Appeals court allows Trump abortion referral ban to take effect

Appeals court allows Trump abortion referral ban to take effect
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The Trump administration’s plan to ban federally funded family planning clinics from giving abortion referrals will be allowed to go into effect nationwide, a federal appeals court ruled Thursday. 

The ruling means the administration can implement a rule issued earlier this year that bans abortion providers from participating in the Title X family planning program, removes a requirement that clinics provide abortion counseling, and bars providers from referring women for abortions. 

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The rule was supposed to take effect May 3, but three lower courts issued injunctions, each of which the administration appealed. 

The Court of Appeals for the Ninth Circuit ruled Thursday that the administration can implement the changes while it challenges the injunctions. 

“Absent a stay, HHS will be forced to allow taxpayer dollars to be spent in a manner that it has concluded violates the law,” states the ruling, written by a panel of three judges who were appointed by Republican presidents.

Title X grants fund clinics offering contraceptive services to low-income women and men across the country. 

It’s not clear when the changes will take effect. The Department of Health and Human Services (HHS) did not respond to a request for comment. 

“We are pleased that the Ninth Circuit has cleared the way for this important executive branch action to take effect while our appeals are pending," Department of Justice spokeswoman Kelly Laco said in a statement.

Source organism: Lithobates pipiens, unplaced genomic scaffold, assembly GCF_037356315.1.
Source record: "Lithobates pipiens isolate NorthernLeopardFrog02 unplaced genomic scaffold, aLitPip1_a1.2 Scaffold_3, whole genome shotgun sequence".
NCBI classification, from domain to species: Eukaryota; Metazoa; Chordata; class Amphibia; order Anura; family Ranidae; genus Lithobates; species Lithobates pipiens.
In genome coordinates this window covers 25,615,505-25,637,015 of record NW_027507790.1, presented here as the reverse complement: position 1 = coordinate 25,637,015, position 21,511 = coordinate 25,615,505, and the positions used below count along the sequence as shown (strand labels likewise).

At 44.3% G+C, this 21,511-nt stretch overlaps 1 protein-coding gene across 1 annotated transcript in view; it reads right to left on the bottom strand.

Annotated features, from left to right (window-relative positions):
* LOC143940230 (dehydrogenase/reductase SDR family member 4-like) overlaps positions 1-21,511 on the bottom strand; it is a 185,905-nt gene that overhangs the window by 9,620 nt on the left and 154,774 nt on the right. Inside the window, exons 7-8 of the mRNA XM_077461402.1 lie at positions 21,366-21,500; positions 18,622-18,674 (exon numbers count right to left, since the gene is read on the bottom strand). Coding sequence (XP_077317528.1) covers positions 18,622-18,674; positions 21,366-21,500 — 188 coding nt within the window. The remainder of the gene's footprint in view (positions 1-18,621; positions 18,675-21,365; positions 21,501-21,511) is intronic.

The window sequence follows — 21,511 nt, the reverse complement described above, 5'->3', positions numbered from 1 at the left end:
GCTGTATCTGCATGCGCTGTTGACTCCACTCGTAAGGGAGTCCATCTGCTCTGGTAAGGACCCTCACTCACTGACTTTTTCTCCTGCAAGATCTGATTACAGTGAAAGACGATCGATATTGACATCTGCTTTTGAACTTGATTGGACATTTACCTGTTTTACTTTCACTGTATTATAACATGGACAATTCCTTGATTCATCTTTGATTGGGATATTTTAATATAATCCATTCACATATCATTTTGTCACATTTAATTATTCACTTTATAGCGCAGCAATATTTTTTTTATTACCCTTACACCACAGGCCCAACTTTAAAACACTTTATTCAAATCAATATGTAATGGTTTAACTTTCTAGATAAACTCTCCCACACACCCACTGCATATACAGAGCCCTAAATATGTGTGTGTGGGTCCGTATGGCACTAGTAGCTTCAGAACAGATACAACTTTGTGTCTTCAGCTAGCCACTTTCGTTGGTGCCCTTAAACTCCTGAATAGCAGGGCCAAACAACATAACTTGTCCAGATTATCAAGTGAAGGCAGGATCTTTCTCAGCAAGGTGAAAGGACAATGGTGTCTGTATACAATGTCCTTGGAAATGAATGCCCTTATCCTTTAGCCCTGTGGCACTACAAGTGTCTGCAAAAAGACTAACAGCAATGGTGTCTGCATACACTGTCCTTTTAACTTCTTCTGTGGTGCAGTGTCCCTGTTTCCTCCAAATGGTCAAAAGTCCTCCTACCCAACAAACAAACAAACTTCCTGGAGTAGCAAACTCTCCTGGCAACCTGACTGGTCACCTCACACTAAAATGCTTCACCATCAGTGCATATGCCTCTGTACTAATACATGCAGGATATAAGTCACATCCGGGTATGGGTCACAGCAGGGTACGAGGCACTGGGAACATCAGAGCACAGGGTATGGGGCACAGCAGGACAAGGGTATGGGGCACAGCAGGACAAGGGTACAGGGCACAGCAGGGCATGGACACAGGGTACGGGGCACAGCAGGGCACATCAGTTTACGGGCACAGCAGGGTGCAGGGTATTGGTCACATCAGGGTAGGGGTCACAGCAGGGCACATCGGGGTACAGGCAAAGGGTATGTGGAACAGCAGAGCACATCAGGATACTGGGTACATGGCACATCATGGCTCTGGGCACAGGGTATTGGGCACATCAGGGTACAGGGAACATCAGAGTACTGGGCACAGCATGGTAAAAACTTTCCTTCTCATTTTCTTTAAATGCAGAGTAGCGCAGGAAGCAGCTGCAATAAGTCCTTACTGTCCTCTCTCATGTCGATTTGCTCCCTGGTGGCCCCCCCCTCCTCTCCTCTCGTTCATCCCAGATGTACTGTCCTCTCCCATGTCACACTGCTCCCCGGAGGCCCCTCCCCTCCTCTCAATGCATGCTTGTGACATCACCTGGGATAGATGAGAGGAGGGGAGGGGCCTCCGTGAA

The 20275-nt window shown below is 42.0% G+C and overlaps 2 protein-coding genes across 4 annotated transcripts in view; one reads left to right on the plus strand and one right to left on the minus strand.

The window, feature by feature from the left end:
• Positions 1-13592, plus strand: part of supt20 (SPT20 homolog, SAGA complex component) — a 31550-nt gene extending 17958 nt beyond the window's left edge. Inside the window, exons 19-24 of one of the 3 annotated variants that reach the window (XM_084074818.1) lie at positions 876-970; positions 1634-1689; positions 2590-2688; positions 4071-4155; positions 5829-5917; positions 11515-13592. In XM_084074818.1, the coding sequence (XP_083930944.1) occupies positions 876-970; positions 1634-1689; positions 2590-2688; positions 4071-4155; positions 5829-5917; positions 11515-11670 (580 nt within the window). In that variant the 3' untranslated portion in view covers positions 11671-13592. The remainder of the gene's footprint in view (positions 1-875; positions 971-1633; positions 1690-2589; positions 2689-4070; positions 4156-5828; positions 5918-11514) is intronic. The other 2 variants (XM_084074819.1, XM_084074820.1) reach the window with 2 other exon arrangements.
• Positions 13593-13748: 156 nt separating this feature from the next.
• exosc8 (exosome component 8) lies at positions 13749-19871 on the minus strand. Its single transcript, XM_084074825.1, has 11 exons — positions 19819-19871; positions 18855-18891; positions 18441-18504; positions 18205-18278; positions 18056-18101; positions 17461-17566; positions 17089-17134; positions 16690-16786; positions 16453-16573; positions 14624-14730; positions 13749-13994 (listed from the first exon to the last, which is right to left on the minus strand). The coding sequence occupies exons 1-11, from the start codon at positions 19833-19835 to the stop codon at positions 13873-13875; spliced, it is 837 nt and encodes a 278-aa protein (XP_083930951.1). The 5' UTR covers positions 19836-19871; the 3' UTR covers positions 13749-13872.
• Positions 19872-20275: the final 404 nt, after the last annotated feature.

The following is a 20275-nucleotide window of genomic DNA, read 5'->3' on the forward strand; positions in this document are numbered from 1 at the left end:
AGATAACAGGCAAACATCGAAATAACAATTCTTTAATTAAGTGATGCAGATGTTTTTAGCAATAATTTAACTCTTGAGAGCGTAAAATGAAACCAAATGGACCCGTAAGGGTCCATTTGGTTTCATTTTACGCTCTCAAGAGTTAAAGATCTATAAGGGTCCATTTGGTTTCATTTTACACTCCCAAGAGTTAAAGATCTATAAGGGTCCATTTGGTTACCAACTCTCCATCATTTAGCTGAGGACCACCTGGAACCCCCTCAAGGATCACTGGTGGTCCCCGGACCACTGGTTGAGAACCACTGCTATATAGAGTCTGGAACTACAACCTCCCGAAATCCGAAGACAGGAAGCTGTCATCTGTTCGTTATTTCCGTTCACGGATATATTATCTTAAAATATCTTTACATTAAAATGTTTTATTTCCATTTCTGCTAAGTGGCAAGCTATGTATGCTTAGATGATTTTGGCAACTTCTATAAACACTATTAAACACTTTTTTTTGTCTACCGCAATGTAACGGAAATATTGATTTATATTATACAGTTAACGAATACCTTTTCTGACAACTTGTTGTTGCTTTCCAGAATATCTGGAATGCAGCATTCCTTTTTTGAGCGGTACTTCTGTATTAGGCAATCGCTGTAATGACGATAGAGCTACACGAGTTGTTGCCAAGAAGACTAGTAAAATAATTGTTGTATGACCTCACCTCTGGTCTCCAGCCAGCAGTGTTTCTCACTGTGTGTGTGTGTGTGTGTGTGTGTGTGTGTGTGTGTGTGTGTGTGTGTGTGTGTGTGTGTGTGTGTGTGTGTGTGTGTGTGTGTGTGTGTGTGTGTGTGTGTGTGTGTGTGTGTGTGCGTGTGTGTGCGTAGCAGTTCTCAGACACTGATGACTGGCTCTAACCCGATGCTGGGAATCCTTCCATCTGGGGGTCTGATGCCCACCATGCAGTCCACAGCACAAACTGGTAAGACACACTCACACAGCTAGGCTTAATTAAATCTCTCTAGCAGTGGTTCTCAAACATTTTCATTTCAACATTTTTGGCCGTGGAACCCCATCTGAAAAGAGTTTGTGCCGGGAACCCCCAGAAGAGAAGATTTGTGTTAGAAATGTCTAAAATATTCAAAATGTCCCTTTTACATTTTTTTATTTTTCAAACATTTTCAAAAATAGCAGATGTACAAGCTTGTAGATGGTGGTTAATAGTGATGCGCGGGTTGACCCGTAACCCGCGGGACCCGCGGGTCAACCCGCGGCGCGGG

Health Secretary Alex Azar praised the ruling, saying in a statement, “We are pleased that the Ninth Circuit has recognized that there is no need to hold up the new family planning rules that enforce laws on the books and revert substantially to rules that the Supreme Court upheld decades ago."

"We are also pleased that the Ninth Circuit agreed that the three preliminary injunctions against the new rules, including two nationwide injunctions, were inappropriate," he added. "This decision is a major step toward the Trump Administration being able to ensure that all Title X projects comply with the Title X statute and do not support abortion as a method of family planning.”

The ruling is a major blow to Planned Parenthood, which serves 40 percent of Title X patients and has vowed to leave the program if the bans go into effect. Planned Parenthood, California, and several Democratic states all filed lawsuits against the rule earlier this year.

“The news out of the 9th Circuit this morning is devastating for the millions of people who rely on Title X health centers for cancer screenings, HIV tests, affordable birth control and other critical primary and preventive care," Planned Parenthood President Leana Wen said in a statement Thursday. 

Planned Parenthood receives about $60 million a year in Title X funding, but said Thursday it has a "limited emergency fund" that will allow affiliates to continue care for patients while it seeks emergency relief from the ninth circuit. 

Other providers will also have to decide if they want to follow the new restrictions and continue participating in the program, or look for funding elsewhere. Providers warned they might have to cut services or staff if the changes went into effect. 

The administration awarded its latest round of grants in March, with seven Planned Parenthood affiliates receiving funds. 

The Trump administration's changes also require a physical and financial separation between Title X services and abortions, but providers would have until March 2020 to comply. 

This would primarily effect Planned Parenthood and other health clinics that also provide abortions, although federal funds are not allowed to cover the procedure. 

Updated: 6:36 p.m.